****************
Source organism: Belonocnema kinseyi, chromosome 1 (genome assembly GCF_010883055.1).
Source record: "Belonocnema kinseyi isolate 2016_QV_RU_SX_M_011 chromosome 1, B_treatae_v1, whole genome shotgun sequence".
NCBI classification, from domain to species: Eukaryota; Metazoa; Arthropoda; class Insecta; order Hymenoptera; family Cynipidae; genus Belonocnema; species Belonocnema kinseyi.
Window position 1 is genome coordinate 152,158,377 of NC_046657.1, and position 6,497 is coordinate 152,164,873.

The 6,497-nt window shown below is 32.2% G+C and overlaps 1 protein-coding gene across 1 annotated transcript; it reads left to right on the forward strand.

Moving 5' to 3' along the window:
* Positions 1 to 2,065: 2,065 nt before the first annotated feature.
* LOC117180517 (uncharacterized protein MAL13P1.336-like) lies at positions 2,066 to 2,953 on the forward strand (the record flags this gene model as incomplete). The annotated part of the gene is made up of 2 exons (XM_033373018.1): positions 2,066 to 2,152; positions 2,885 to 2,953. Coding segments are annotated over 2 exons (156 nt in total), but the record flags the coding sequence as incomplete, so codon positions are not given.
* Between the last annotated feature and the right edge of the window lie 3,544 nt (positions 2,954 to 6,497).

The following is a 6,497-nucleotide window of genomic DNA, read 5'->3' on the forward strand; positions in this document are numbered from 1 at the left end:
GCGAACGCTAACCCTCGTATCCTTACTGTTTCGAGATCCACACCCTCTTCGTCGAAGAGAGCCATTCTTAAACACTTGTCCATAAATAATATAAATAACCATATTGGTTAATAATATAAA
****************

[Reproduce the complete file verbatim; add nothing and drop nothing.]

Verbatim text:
Source organism: Belonocnema kinseyi, chromosome 1 (genome assembly GCF_010883055.1).
Source record: "Belonocnema kinseyi isolate 2016_QV_RU_SX_M_011 chromosome 1, B_treatae_v1, whole genome shotgun sequence".
NCBI classification, from domain to species: Eukaryota; Metazoa; Arthropoda; class Insecta; order Hymenoptera; family Cynipidae; genus Belonocnema; species Belonocnema kinseyi.
Window position 1 is genome coordinate 152,158,377 of NC_046657.1, and position 6,497 is coordinate 152,164,873.

The 6,497-nt window shown below is 32.2% G+C and overlaps 1 protein-coding gene across 1 annotated transcript; it reads left to right on the forward strand.

Moving 5' to 3' along the window:
* Positions 1 to 2,065: 2,065 nt before the first annotated feature.
* LOC117180517 (uncharacterized protein MAL13P1.336-like) lies at positions 2,066 to 2,953 on the forward strand (the record flags this gene model as incomplete). The annotated part of the gene is made up of 2 exons (XM_033373018.1): positions 2,066 to 2,152; positions 2,885 to 2,953. Coding segments are annotated over 2 exons (156 nt in total), but the record flags the coding sequence as incomplete, so codon positions are not given.
* Between the last annotated feature and the right edge of the window lie 3,544 nt (positions 2,954 to 6,497).

The following is a 6,497-nucleotide window of genomic DNA, read 5'->3' on the forward strand; positions in this document are numbered from 1 at the left end:
GCGAACGCTAACCCTCGTATCCTTACTGTTTCGAGATCCACACCCTCTTCGTCGAAGAGAGCCATTCTTAAACACTTGTCCATAAATAATATAAATAACCATATTGGTTAATAATATAAA